Sheedy plays the role of a mother-type parental figure with Number Five throughout the film and does an excellent job. Her loving nature towards Number Five and delivery behind her hate towards Frank was a delightful change from the “basket case” character that made her famous in her role as Allison Reynolds in The Breakfast Club.

Guttenberg’s role as Crosby, the creator of Number Five, comes up short. The effort just didn’t seem there from Guttenberg and it felt like anyone could have played the role. His role is actually over-shadowed by the outstanding comedic work of Stevens, whose character Jabituya is a fast-talking Indian from Bakersfield (originally from Pittsburgh) whose obsession with the female form and incorrect use of standard slang creates a barrel of laughs.

Bailey’s role as Skroeder is almost identical to those he played in the Police Academy series. His role of Skroeder was pretty much on-par with his career so watching him play a role that did not push him out of his comfort zone was boring.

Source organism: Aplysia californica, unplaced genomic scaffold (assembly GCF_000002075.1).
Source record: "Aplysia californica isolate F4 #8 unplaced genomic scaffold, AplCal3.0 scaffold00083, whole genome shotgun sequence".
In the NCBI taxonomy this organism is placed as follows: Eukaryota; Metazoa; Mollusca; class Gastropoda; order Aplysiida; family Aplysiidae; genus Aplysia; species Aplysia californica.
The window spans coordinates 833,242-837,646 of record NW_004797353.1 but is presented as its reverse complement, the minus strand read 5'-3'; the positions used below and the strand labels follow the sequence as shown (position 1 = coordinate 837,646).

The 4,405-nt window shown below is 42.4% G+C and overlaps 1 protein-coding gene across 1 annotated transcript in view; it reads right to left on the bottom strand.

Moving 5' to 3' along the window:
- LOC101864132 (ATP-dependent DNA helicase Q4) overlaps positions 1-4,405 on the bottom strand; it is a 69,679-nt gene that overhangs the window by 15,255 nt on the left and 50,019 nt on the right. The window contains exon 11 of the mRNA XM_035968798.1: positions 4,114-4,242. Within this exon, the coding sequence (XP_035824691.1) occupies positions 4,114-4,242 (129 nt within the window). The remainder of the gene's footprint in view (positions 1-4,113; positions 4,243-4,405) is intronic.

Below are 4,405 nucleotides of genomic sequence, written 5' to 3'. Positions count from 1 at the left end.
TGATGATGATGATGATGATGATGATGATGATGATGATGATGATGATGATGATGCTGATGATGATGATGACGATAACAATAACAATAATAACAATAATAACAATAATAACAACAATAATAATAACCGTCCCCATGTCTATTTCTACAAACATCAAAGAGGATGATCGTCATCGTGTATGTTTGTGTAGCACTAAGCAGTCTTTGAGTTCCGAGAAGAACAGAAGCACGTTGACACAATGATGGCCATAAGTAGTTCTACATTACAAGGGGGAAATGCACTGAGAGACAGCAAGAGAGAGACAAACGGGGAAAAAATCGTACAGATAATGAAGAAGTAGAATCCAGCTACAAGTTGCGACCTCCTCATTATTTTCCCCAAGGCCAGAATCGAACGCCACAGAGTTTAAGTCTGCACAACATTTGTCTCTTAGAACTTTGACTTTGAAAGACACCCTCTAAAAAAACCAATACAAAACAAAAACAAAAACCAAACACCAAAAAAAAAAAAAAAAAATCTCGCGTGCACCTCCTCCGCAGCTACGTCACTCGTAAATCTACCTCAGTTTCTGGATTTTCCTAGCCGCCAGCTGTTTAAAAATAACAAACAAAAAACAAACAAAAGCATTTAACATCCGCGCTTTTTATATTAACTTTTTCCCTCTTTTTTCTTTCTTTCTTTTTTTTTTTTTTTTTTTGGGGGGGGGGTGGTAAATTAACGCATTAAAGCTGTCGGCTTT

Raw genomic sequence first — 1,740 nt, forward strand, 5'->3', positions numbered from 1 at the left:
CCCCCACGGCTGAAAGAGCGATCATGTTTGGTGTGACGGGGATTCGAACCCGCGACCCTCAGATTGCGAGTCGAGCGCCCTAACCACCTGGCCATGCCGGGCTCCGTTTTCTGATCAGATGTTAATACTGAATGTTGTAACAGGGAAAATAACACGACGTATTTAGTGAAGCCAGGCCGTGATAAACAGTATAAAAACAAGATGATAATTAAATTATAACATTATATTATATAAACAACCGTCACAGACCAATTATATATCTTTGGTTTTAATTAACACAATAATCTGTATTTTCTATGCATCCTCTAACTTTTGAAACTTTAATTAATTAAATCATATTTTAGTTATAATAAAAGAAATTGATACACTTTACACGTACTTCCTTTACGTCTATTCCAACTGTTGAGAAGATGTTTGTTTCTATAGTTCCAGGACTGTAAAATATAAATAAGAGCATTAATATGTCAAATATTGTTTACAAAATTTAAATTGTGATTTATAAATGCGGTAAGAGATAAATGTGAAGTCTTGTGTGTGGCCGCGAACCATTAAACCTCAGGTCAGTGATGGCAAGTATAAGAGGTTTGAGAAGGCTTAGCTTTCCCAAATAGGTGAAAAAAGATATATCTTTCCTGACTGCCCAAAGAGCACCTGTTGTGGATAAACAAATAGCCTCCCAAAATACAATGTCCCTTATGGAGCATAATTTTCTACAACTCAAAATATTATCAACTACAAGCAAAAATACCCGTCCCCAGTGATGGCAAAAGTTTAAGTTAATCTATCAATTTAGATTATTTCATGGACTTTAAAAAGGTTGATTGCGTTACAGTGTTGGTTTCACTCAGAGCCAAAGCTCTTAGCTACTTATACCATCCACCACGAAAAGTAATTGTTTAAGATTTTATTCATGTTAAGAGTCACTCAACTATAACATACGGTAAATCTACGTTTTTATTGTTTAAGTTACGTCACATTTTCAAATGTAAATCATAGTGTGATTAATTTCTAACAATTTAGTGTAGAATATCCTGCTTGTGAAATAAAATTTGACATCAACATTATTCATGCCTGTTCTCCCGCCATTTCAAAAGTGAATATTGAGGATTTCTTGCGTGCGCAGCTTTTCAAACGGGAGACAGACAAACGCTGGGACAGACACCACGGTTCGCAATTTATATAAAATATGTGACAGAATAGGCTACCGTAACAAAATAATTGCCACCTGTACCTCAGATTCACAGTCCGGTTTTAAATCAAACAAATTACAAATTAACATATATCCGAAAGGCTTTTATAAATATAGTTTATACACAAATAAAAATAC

Pendleton was also a disappointment. He managed to give the audience the high-strung and paranoid character expected of his role as Marner, but he consistently became more annoying as the film went on. His character was far too much of a pushover, especially considering he was the big boss behind a powerhouse such as Nova. He consistently gave into Crosby and Skroeder and lost the possible appeal of being a villainous head of an evil corporation, which would have worked for the character.

The obvious standout is Number Five. The robot delivers witty dialogue combined with memorable moments, such as replicating the classic dance sequence of Tony Manero from Saturday Night Fever and his impressions of The Three Stooges, Vin Scully and John Wayne were humorous. The robot delivers an enjoyable and entertaining viewing experience for fans of all ages.

Short Circuit will always be an entertaining and classic comedy-adventure film and how could it not with an outstanding lead such as Number Five. “Number Five is Alive” will always be a memorable quote in my opinion and so will this film.